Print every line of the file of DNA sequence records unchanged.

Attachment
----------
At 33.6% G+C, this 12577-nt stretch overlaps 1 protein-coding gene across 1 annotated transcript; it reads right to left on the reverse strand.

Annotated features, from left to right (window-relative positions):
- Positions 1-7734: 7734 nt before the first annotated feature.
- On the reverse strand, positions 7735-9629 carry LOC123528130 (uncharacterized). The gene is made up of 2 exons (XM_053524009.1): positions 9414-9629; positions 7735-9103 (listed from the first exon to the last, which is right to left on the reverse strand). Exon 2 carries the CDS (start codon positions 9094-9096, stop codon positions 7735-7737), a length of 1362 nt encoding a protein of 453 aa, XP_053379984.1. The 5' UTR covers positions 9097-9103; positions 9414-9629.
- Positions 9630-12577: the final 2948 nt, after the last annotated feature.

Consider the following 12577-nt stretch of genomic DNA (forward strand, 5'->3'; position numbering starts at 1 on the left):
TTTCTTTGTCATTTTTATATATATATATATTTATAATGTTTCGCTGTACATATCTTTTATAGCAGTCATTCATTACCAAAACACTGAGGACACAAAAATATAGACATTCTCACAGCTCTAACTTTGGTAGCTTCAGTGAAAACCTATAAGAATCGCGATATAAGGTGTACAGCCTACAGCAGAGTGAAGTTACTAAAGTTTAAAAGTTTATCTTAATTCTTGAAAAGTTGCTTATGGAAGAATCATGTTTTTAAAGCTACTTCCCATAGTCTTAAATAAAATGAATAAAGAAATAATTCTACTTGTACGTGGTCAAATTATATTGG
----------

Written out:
At 33.6% G+C, this 12577-nt stretch overlaps 1 protein-coding gene across 1 annotated transcript; it reads right to left on the reverse strand.

Annotated features, from left to right (window-relative positions):
- Positions 1-7734: 7734 nt before the first annotated feature.
- On the reverse strand, positions 7735-9629 carry LOC123528130 (uncharacterized). The gene is made up of 2 exons (XM_053524009.1): positions 9414-9629; positions 7735-9103 (listed from the first exon to the last, which is right to left on the reverse strand). Exon 2 carries the CDS (start codon positions 9094-9096, stop codon positions 7735-7737), a length of 1362 nt encoding a protein of 453 aa, XP_053379984.1. The 5' UTR covers positions 9097-9103; positions 9414-9629.
- Positions 9630-12577: the final 2948 nt, after the last annotated feature.

Consider the following 12577-nt stretch of genomic DNA (forward strand, 5'->3'; position numbering starts at 1 on the left):
TTTCTTTGTCATTTTTATATATATATATATTTATAATGTTTCGCTGTACATATCTTTTATAGCAGTCATTCATTACCAAAACACTGAGGACACAAAAATATAGACATTCTCACAGCTCTAACTTTGGTAGCTTCAGTGAAAACCTATAAGAATCGCGATATAAGGTGTACAGCCTACAGCAGAGTGAAGTTACTAAAGTTTAAAAGTTTATCTTAATTCTTGAAAAGTTGCTTATGGAAGAATCATGTTTTTAAAGCTACTTCCCATAGTCTTAAATAAAATGAATAAAGAAATAATTCTACTTGTACGTGGTCAAATTATATTGG